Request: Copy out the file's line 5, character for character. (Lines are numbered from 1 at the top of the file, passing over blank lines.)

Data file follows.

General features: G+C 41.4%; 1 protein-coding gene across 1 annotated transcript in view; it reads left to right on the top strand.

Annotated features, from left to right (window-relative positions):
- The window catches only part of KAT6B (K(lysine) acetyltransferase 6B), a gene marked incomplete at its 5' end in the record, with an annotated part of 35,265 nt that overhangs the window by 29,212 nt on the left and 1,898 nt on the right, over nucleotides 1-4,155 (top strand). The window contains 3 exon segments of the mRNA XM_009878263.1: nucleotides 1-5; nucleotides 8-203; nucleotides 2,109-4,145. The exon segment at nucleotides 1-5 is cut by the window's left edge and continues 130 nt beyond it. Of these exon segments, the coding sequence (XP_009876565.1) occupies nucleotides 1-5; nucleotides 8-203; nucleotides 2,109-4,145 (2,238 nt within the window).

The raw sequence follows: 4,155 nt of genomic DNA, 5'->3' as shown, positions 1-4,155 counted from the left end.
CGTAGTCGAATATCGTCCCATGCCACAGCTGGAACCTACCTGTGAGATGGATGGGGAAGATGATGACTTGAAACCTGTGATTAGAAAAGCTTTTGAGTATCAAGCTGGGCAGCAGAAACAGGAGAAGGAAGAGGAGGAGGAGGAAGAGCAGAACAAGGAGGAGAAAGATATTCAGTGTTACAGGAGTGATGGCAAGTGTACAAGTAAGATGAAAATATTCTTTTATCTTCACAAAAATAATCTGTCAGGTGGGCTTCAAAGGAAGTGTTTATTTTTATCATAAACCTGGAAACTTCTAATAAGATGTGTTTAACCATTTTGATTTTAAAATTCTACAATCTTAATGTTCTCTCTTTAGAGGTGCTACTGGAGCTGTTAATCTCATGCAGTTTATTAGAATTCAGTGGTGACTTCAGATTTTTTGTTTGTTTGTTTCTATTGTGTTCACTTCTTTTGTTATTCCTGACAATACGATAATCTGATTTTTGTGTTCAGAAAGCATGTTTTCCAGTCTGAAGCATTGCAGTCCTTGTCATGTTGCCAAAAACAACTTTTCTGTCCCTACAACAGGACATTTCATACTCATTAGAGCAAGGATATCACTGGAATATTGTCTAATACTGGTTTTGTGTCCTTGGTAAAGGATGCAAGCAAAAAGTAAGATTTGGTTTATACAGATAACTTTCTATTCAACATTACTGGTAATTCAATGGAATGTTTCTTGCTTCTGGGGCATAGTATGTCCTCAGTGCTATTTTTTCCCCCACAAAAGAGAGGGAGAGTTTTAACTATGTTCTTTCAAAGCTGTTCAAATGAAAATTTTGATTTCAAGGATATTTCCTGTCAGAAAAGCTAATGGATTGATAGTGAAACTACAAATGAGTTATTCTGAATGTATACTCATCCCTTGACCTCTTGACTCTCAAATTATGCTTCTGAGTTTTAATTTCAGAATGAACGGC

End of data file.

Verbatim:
CGTAGTCGAATATCGTCCCATGCCACAGCTGGAACCTACCTGTGAGATGGATGGGGAAGATGATGACTTGAAACCTGTGATTAGAAAAGCTTTTGAGTATCAAGCTGGGCAGCAGAAACAGGAGAAGGAAGAGGAGGAGGAGGAAGAGCAGAACAAGGAGGAGAAAGATATTCAGTGTTACAGGAGTGATGGCAAGTGTACAAGTAAGATGAAAATATTCTTTTATCTTCACAAAAATAATCTGTCAGGTGGGCTTCAAAGGAAGTGTTTATTTTTATCATAAACCTGGAAACTTCTAATAAGATGTGTTTAACCATTTTGATTTTAAAATTCTACAATCTTAATGTTCTCTCTTTAGAGGTGCTACTGGAGCTGTTAATCTCATGCAGTTTATTAGAATTCAGTGGTGACTTCAGATTTTTTGTTTGTTTGTTTCTATTGTGTTCACTTCTTTTGTTATTCCTGACAATACGATAATCTGATTTTTGTGTTCAGAAAGCATGTTTTCCAGTCTGAAGCATTGCAGTCCTTGTCATGTTGCCAAAAACAACTTTTCTGTCCCTACAACAGGACATTTCATACTCATTAGAGCAAGGATATCACTGGAATATTGTCTAATACTGGTTTTGTGTCCTTGGTAAAGGATGCAAGCAAAAAGTAAGATTTGGTTTATACAGATAACTTTCTATTCAACATTACTGGTAATTCAATGGAATGTTTCTTGCTTCTGGGGCATAGTATGTCCTCAGTGCTATTTTTTCCCCCACAAAAGAGAGGGAGAGTTTTAACTATGTTCTTTCAAAGCTGTTCAAATGAAAATTTTGATTTCAAGGATATTTCCTGTCAGAAAAGCTAATGGATTGATAGTGAAACTACAAATGAGTTATTCTGAATGTATACTCATCCCTTGACCTCTTGACTCTCAAATTATGCTTCTGAGTTTTAATTTCAGAATGAACGGC